FARJI-BRENER Alejandro Gustavo
capítulos de libros
Leaf-cutting ants in Patagonia: how human disturbances affect their role as ecosystem engineers on soil fertility, plant fitness and trophic cascades
ALEJANDRO GUSTAVO FARJI BRENER; TADEY, MARIANA; LESCANO, MARÍA NATALIA
Ant-Plant Interactions: Impacts of Humans on Terrestrial Ecosystems
Cambridge University Press
Año: 2017; p. 377 - 390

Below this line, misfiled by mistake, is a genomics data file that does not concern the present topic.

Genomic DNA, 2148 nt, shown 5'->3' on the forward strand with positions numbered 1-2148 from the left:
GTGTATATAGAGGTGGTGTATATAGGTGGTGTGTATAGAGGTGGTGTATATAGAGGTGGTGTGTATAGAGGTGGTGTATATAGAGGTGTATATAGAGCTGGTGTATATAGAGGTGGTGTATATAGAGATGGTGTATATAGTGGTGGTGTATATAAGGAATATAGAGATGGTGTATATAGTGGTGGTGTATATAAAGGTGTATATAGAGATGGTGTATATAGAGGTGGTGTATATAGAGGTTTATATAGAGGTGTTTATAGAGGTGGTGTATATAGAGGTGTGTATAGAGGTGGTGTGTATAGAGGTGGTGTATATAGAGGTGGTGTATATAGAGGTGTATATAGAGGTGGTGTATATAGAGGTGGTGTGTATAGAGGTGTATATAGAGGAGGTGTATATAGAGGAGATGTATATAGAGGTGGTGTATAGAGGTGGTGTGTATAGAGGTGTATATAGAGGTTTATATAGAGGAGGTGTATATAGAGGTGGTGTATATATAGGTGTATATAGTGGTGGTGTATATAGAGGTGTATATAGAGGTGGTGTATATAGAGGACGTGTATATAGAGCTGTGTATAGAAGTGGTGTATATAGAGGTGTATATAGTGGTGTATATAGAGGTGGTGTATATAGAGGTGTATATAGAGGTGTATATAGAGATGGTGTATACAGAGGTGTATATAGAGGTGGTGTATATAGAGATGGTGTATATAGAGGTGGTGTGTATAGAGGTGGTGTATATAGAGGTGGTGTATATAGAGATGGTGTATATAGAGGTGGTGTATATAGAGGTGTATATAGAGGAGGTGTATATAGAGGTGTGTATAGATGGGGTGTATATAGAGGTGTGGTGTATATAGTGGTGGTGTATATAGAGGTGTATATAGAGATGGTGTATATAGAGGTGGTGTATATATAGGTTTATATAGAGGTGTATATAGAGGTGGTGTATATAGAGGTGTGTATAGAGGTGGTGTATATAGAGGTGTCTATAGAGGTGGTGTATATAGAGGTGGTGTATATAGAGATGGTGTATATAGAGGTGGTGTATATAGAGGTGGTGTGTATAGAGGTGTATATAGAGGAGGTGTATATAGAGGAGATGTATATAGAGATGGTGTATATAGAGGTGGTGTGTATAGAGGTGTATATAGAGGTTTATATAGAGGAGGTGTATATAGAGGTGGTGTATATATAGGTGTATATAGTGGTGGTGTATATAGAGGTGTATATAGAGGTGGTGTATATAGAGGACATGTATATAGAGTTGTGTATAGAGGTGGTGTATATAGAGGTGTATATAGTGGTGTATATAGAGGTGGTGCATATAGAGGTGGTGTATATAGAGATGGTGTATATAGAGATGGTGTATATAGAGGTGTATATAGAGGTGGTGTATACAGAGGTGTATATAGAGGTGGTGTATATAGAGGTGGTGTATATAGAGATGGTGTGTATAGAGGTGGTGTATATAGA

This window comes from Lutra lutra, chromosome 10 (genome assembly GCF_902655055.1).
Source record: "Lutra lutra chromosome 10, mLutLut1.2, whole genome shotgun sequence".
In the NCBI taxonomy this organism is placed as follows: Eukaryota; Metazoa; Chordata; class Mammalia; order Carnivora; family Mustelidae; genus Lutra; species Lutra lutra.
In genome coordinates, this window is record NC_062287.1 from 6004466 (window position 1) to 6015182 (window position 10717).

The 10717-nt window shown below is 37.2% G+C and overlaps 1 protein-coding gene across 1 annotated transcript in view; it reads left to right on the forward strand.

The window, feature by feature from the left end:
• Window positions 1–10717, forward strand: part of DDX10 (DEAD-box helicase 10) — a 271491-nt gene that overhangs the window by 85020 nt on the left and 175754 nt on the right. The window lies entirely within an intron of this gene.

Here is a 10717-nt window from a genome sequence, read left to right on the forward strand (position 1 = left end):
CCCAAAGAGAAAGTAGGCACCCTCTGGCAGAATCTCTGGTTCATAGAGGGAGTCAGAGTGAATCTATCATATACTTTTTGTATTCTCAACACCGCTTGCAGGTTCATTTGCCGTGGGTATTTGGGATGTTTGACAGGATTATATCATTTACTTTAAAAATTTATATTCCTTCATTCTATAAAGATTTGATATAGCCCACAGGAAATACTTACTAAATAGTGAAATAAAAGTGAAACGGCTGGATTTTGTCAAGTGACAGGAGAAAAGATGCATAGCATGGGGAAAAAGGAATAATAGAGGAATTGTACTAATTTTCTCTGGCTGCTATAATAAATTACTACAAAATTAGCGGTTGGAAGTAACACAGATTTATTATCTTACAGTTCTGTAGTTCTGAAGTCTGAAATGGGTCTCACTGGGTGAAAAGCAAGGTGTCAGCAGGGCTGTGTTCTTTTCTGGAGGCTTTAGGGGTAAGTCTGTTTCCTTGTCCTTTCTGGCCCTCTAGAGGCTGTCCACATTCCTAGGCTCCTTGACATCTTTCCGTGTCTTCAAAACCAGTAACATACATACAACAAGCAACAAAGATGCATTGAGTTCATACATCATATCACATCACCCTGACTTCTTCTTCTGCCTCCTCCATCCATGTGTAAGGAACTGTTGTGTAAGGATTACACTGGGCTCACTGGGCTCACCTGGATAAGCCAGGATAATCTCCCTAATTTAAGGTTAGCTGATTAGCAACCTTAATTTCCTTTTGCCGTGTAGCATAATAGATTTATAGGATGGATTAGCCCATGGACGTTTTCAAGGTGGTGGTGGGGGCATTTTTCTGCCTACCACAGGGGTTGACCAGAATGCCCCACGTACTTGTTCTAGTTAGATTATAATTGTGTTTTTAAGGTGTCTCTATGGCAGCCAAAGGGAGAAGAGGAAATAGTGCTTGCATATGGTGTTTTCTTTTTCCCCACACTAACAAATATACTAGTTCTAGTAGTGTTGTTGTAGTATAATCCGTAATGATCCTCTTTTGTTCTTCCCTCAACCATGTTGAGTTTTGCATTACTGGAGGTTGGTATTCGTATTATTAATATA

Human activities affect plant-animal relationships in multiple ways. The conversion of natural habitats into cities, cultivated areas, pastures and forest plantations may directly reduce the abundance or, even, locally extinguish organisms. Additionally, these human-induced changes also indirectly impact on biotic components through cascade effects (Laurance et al. 2014). For example, changes in plant assemblages generated by human disturbances produce concomitant changes in a variety of animal communities that use plants for food, nest and refuge (Sallanbanks et al. 2000, Bestelmeyer & Wiens 2001, Bieber et al. 2014). To what extent human-generated disturbances spread across ecological levels will ultimately depend on the features of affected organisms. Although all organisms interact with their environment, some of them have the ability to change it considerably. These organisms change environmental conditions and resource availability via non-trophic interactions, affecting the performance and distribution of other species (?ecosystem engineers? sensu Jones et al. 1994, 1997). Hence, the consequences of human activities on ecological engineers may specially trigger cascading effects along trophic and non-trophic chains.